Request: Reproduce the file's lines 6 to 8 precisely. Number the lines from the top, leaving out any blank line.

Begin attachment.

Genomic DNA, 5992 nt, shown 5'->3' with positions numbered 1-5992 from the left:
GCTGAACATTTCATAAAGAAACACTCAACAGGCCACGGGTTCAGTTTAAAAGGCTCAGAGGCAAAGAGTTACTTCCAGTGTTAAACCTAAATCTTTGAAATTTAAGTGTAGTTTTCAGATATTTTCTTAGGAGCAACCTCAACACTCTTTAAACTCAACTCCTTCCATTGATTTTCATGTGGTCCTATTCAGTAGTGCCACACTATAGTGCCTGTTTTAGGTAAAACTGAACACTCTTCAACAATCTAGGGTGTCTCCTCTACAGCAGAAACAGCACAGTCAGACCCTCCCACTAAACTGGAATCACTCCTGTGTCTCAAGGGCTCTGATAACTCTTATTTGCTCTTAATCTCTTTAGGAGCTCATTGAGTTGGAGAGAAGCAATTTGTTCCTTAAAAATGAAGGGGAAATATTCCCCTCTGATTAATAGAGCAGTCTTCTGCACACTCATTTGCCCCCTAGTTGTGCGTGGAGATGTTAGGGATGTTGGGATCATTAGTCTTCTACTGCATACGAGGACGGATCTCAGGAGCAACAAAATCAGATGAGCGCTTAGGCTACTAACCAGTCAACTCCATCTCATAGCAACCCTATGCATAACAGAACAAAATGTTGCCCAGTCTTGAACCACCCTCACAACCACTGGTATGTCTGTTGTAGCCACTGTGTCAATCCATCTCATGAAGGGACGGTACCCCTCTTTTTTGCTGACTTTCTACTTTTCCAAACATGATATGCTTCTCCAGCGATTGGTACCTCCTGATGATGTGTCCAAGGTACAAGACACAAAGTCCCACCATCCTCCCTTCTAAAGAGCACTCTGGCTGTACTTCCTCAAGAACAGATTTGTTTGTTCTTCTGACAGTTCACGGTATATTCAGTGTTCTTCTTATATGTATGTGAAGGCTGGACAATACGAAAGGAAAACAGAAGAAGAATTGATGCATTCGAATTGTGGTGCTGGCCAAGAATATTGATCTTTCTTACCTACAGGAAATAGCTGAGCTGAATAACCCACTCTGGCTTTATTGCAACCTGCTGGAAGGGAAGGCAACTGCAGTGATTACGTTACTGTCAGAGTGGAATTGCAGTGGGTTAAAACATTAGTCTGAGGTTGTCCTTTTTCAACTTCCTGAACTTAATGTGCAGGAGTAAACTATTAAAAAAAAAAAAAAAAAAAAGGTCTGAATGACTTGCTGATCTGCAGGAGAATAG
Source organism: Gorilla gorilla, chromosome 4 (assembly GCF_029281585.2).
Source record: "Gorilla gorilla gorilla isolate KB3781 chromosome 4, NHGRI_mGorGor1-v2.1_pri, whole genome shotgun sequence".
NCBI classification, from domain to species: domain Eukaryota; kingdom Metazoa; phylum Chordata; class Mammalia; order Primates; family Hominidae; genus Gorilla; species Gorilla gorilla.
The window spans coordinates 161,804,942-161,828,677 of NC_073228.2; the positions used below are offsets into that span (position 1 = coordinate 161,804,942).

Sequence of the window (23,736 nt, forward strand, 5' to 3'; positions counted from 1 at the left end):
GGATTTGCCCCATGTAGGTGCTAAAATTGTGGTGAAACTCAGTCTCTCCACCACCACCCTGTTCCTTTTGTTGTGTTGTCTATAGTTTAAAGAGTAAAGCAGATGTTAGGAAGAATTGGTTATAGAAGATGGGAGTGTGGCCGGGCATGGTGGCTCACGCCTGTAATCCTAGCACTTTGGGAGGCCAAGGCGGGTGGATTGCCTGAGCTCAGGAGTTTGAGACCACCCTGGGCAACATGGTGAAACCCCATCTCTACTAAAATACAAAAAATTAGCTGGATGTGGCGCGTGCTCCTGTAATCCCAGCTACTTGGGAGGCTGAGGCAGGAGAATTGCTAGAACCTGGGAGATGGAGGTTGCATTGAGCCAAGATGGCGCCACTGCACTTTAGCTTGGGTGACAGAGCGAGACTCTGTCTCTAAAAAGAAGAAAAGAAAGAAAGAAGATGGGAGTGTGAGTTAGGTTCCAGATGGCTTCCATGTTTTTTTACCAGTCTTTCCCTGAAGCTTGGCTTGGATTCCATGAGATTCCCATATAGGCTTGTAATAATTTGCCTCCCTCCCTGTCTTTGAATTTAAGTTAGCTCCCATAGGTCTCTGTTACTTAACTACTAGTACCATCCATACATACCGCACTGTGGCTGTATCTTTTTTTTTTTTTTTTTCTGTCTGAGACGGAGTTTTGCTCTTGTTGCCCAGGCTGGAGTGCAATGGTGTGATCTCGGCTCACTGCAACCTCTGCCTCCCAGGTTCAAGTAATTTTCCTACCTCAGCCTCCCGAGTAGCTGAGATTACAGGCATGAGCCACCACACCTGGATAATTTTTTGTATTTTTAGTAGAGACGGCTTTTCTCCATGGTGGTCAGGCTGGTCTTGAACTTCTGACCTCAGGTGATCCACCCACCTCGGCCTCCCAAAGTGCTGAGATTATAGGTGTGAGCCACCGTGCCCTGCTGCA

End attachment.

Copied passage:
The window spans coordinates 161,804,942-161,828,677 of NC_073228.2; the positions used below are offsets into that span (position 1 = coordinate 161,804,942).

Sequence of the window (23,736 nt, forward strand, 5' to 3'; positions counted from 1 at the left end):
GGATTTGCCCCATGTAGGTGCTAAAATTGTGGTGAAACTCAGTCTCTCCACCACCACCCTGTTCCTTTTGTTGTGTTGTCTATAGTTTAAAGAGTAAAGCAGATGTTAGGAAGAATTGGTTATAGAAGATGGGAGTGTGGCCGGGCATGGTGGCTCACGCCTGTAATCCTAGCACTTTGGGAGGCCAAGGCGGGTGGATTGCCTGAGCTCAGGAGTTTGAGACCACCCTGGGCAACATGGTGAAACCCCATCTCTACTAAAATACAAAAAATTAGCTGGATGTGGCGCGTGCTCCTGTAATCCCAGCTACTTGGGAGGCTGAGGCAGGAGAATTGCTAGAACCTGGGAGATGGAGGTTGCATTGAGCCAAGATGGCGCCACTGCACTTTAGCTTGGGTGACAGAGCGAGACTCTGTCTCTAAAAAGAAGAAAAGAAAGAAAGAAGATGGGAGTGTGAGTTAGGTTCCAGATGGCTTCCATGTTTTTTTACCAGTCTTTCCCTGAAGCTTGGCTTGGATTCCATGAGATTCCCATATAGGCTTGTAATAATTTGCCTCCCTCCCTGTCTTTGAATTTAAGTTAGCTCCCATAGGTCTCTGTTACTTAACTACTAGTACCATCCATACATACCGCACTGTGGCTGTATCTTTTTTTTTTTTTTTTTCTGTCTGAGACGGAGTTTTGCTCTTGTTGCCCAGGCTGGAGTGCAATGGTGTGATCTCGGCTCACTGCAACCTCTGCCTCCCAGGTTCAAGTAATTTTCCTACCTCAGCCTCCCGAGTAGCTGAGATTACAGGCATGAGCCACCACACCTGGATAATTTTTTGTATTTTTAGTAGAGACGGCTTTTCTCCATGGTGGTCAGGCTGGTCTTGAACTTCTGACCTCAGGTGATCCACCCACCTCGGCCTCCCAAAGTGCTGAGATTATAGGTGTGAGCCACCGTGCCCTGCTGCA